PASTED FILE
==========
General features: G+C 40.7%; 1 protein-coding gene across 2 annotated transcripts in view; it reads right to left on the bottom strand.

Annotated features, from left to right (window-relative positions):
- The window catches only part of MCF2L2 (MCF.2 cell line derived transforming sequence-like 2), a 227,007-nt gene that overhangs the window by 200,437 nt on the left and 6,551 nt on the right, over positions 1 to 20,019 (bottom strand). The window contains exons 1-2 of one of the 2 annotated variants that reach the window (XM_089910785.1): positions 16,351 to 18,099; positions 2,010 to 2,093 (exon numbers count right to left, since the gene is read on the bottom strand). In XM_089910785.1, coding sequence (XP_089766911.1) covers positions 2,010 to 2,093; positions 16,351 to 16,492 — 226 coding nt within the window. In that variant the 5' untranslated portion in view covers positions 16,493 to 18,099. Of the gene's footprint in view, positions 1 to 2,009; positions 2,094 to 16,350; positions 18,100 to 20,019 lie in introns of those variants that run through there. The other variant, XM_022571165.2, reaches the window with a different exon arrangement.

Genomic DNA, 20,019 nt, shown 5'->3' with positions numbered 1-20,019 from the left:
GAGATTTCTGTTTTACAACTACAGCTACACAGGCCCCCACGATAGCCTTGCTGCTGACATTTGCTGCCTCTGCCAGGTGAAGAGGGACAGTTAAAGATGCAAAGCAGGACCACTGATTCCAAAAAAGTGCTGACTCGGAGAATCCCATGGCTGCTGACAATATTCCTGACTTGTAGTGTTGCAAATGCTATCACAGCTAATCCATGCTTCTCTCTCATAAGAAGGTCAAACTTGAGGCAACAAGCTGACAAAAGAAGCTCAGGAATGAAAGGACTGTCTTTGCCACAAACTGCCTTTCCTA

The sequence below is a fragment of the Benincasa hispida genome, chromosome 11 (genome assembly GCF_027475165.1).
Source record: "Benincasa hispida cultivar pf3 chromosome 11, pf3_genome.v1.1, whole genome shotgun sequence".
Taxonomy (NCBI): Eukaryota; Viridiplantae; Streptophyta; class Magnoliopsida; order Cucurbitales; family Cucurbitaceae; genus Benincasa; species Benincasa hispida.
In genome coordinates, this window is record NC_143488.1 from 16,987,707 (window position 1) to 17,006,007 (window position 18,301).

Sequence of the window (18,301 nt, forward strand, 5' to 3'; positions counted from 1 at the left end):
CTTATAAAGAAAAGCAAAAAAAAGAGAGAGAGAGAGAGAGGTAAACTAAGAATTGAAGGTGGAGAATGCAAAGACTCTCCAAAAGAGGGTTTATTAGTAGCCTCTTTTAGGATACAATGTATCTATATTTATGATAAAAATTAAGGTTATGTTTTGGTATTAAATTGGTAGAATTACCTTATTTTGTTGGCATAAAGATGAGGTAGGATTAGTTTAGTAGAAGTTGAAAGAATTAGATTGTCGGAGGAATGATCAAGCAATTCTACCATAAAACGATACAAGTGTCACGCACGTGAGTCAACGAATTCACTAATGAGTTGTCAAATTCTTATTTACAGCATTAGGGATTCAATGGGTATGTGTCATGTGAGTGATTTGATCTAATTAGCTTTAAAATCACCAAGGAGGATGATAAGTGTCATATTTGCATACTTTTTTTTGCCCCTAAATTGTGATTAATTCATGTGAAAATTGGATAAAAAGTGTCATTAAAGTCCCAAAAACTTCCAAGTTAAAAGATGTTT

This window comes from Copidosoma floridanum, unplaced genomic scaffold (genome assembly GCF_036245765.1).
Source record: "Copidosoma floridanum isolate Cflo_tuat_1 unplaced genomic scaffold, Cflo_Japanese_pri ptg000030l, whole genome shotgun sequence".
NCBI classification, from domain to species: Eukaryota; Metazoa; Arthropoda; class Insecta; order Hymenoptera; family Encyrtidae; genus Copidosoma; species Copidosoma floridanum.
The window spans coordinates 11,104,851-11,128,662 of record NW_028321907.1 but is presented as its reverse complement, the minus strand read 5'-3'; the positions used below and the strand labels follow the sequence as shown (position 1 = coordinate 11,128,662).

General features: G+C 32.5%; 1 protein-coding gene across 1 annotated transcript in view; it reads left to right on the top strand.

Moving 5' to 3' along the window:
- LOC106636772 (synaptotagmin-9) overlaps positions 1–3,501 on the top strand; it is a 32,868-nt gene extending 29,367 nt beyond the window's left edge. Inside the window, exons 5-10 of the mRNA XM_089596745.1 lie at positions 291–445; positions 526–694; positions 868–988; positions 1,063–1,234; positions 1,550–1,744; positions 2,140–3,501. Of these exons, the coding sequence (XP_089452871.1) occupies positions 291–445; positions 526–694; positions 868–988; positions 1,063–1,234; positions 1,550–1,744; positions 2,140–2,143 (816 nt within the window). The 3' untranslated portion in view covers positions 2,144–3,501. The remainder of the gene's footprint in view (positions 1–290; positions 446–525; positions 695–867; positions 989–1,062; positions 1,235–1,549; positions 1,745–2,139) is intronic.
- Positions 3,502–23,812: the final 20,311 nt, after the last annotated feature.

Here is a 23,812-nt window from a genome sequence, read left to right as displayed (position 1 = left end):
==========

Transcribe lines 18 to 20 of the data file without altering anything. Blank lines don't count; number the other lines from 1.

- LOC106636772 (synaptotagmin-9) overlaps positions 1–3,501 on the top strand; it is a 32,868-nt gene extending 29,367 nt beyond the window's left edge. Inside the window, exons 5-10 of the mRNA XM_089596745.1 lie at positions 291–445; positions 526–694; positions 868–988; positions 1,063–1,234; positions 1,550–1,744; positions 2,140–3,501. Of these exons, the coding sequence (XP_089452871.1) occupies positions 291–445; positions 526–694; positions 868–988; positions 1,063–1,234; positions 1,550–1,744; positions 2,140–2,143 (816 nt within the window). The 3' untranslated portion in view covers positions 2,144–3,501. The remainder of the gene's footprint in view (positions 1–290; positions 446–525; positions 695–867; positions 989–1,062; positions 1,235–1,549; positions 1,745–2,139) is intronic.
- Positions 3,502–23,812: the final 20,311 nt, after the last annotated feature.

Here is a 23,812-nt window from a genome sequence, read left to right as displayed (position 1 = left end):